Have discovered that one of our neighbors is this sharp and fit 87-year-old with a green thumb and large garden. (I believe this year was her first time tending it without her husband.) We have twice gotten red potatoes from her.
    “I planted four pounds of seed potatoes and have picked more than eighty!” she said.
    “That’s a great return on your investment,” I replied.
    “I know,” she said. “I told my broker to do the same thing with my money!!” ;0)

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    1. LOL! What a riot! Sounds like you’re in for a lot of fun in your new neighborhood. Think I’ll roast some red potatoes this weekend.🙂

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    1. I’ve been on a Lena Anderson kick recently. Just got Linnea’s Almanac, and am now on the prowl for Anna’s Summer Songs.🙂

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  5. This book looks delightful–thanks for sharing it. I have to agree with Anna’s assessment of beets (one of the only vegetables I steer away from, although my husband is a fan and we did grow them many years ago.)
    Thanks for sending folks my way in that giant pea pod.

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  6. The illustrations are the delightful and the poems delicious. Thanks for sharing this precious book today.

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  7. Beautiful presentation of a lovely book, Jama. Thank you. I love the sprinkling of real food around the book; might be an interesting way to read with a little one. Oh, and the poor beet…once when I was young I mistook candied beets for cherries…at school…it was years before I could look at beets again. But I’ve made friends with them. I roast them in the oven like potatoes, and use the greens in my salad.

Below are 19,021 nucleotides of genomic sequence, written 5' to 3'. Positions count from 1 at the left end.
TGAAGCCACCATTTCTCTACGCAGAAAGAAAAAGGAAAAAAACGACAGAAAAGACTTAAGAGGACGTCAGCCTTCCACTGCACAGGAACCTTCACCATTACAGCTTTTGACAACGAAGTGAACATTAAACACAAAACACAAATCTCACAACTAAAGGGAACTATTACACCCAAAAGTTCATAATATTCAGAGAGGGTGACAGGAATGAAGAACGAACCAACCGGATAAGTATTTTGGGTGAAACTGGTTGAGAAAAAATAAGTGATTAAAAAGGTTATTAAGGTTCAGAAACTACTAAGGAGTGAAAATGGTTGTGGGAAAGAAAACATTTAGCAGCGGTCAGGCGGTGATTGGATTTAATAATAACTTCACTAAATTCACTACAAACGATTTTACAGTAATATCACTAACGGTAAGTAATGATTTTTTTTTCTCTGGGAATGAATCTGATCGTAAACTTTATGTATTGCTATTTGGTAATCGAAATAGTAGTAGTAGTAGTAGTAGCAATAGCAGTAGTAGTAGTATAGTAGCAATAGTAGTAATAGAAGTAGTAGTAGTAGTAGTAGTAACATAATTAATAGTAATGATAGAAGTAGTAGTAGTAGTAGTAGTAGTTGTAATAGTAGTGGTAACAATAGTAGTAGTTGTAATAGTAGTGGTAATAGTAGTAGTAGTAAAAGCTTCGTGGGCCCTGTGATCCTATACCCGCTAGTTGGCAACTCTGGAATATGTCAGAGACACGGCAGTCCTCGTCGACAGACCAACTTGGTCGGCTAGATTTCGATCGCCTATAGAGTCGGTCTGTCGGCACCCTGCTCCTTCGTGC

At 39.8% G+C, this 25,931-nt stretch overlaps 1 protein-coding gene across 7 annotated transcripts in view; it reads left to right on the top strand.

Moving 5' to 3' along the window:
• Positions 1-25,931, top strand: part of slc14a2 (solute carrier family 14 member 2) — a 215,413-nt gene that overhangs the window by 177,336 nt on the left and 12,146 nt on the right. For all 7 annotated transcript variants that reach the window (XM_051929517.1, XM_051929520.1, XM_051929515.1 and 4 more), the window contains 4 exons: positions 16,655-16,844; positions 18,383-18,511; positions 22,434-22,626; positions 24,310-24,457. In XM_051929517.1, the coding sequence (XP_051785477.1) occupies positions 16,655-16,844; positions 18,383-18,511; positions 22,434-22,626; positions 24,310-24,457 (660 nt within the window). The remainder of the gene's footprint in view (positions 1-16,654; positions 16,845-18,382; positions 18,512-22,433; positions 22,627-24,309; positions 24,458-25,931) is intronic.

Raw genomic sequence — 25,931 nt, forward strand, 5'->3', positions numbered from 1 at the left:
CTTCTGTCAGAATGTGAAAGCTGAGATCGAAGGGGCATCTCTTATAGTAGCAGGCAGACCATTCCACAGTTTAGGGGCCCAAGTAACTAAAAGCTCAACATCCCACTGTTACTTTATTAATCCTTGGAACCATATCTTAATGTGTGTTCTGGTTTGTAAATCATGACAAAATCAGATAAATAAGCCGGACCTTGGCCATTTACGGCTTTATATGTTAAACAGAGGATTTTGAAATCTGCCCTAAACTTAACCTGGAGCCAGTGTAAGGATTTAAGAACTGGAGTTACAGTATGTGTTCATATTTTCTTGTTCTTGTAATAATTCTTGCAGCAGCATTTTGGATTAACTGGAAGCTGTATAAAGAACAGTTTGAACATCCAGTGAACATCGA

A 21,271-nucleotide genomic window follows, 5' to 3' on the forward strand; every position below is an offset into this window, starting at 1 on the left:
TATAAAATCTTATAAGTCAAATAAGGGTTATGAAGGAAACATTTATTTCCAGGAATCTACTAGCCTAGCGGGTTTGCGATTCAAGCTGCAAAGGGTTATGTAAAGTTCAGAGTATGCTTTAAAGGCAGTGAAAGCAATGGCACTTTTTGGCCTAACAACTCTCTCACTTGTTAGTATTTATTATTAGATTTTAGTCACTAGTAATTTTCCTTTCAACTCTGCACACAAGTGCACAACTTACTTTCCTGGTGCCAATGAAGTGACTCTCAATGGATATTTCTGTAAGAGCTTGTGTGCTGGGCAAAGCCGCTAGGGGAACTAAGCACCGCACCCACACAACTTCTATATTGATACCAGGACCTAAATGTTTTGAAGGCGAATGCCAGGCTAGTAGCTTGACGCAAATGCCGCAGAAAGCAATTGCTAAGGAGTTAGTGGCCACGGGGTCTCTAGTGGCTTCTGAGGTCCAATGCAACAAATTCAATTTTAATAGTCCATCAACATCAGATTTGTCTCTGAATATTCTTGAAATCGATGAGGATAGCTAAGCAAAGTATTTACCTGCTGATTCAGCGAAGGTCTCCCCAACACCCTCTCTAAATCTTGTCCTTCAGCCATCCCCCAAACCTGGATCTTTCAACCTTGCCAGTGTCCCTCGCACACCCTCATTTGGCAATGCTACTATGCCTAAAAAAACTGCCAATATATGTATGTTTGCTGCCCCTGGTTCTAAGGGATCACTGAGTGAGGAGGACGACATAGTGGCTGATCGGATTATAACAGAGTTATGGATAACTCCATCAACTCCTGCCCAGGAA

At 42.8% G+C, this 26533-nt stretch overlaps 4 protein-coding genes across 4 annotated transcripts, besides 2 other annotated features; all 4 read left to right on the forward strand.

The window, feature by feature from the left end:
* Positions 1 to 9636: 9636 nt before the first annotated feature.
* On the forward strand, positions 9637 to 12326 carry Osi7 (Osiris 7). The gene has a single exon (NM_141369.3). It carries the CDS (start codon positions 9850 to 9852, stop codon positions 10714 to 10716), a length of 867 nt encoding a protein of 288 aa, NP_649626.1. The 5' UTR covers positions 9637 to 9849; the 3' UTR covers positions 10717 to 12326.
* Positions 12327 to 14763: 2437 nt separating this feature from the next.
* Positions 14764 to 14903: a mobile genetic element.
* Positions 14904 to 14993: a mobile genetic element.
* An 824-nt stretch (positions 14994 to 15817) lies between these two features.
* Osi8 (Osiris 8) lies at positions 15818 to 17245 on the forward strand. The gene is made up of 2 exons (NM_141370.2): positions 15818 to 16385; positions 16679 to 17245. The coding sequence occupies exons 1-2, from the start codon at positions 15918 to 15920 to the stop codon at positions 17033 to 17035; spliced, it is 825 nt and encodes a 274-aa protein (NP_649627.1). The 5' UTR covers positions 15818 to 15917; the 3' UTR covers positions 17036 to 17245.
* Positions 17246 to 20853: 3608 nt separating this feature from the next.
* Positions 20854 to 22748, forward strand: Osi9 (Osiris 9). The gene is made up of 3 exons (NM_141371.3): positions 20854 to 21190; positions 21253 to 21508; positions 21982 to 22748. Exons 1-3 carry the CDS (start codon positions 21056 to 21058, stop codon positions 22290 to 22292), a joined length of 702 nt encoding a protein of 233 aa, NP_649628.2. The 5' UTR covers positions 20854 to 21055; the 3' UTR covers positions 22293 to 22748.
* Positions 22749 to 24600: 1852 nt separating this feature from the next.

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  8. Did you choose to feature all red vegetables and fruits by accident or by design?!? Never mind which, they are all so very fun!

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  9. Hi, Jama! I find there are many mistakes and inconsistencies in our MCPS Kindergarten curriculum, but one of the things we do right is to spend much of the year on vegetables and their life cycles, which also involves growing and eating them. I’m mighty thankful that you discovered this book for me!

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    1. I like that although the vegetables are bigger than normal, they are realistically drawn, so kids can see how they’re supposed to look in real life. Good to hear you spend a lot of time teaching your students about growing and eating veggies.🙂

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    1. OMG! Thanks for the link– love all those tall tale postcards🙂. I think the girls munching on the giant slice of watermelon is my favorite.

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      1. Looking at those postcards, after I refound the link this morning, I was inspired to write a poem called “Tall Tales.” I think I’ll post it the Friday after Independence Day. (That is, if it survives the “next morning reality check.” Sometimes a little time takes a “great” poem and turns it into a “what was I thinking?” poem.)

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  10. Jama, how do you find such lovely books, all food-related and many poetry, too?
    Every time I read your posts, I want to go ut and buy a copy of whatever book you are reviewing for my library.

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    1. I’m always on the hunt for foodie books, but sometimes I stumble upon them while looking for other things. This book is a good example of that. I was admiring the illustrations in Linnea in Monet’s Garden recently and decided to look for more books illustrated by Lena Anderson, which led me to Elliot’s Extraordinary Cookbook and then Anna’s Garden Songs. Luckily my library had a copy!🙂

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  11. Jama, I just enjoyed a handful of the fresh edible-pod peas my daughter harvested from her raised beds this weekend – oh, yummmm! Here’s to good gardeners everywhere, and fresh peas and berries and corn and onions and tomatoes and and and and…..(oh, yes, and here’s to beautiful picture books and talented artists and writers.)

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  12. Oh Jama, there is so much veggie-delight to savor in your post. I shall definitely try to find this book. It appeals to the closet-vegetarian in me.